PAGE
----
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      Add to that:

      Compare the cost of using an LLM to using a rule-based system. One of the examples is the cost of looking up the capital of Delaware. The cost of a database of capitals and a tiny bit of parsing to extract questions like that is far cheaper than any of their proposed approaches. If you don’t need to handle arbitrary unstructured texts then there may be much simpler ways of solving the problem. If you do need to handle arbitrary unstructured text then you may still want to look at the distribution of queries. For example, if you’re providing a news service, ‘what are the results of {latest sports event / election}’ are likely to account for a significant fraction of your results at different times and can be handled far more cheaply by some quick parsing and lookup than by an LLM. In contrast, more open-ended queries that require summarising data from multiple sources are going to be much harder to build in a rule-based system, to the point where an LLVM may be vastly cheaper.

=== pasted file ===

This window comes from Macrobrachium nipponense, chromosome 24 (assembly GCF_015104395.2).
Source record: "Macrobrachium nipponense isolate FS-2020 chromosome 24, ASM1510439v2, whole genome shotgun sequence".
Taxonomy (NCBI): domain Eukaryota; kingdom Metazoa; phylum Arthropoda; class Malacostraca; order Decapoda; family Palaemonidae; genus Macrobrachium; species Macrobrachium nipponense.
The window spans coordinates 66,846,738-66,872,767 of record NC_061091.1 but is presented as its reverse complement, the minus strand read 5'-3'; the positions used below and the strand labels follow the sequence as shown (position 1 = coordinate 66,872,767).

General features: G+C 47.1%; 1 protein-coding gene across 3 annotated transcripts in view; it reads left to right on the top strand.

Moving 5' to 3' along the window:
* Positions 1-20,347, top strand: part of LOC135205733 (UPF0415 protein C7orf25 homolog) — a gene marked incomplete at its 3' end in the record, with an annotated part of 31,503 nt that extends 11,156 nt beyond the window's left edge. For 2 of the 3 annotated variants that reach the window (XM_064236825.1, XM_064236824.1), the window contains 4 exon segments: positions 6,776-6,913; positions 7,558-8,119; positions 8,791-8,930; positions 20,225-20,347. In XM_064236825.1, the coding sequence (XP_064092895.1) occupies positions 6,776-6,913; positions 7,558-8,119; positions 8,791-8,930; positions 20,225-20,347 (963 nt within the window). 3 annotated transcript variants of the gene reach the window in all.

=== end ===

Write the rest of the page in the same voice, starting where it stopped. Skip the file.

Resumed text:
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      Sounds like many of these numbers might be outdated in years, if not months :)

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        All the more reason to start tracking it now!

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      Running an LLM query through a GPU is very high latency

      How much better would this be on a SoC with unified memory, like Apple Silicon? Or would the latency advantage, if any, on such systems come from the limited size of LLMs that such systems can run?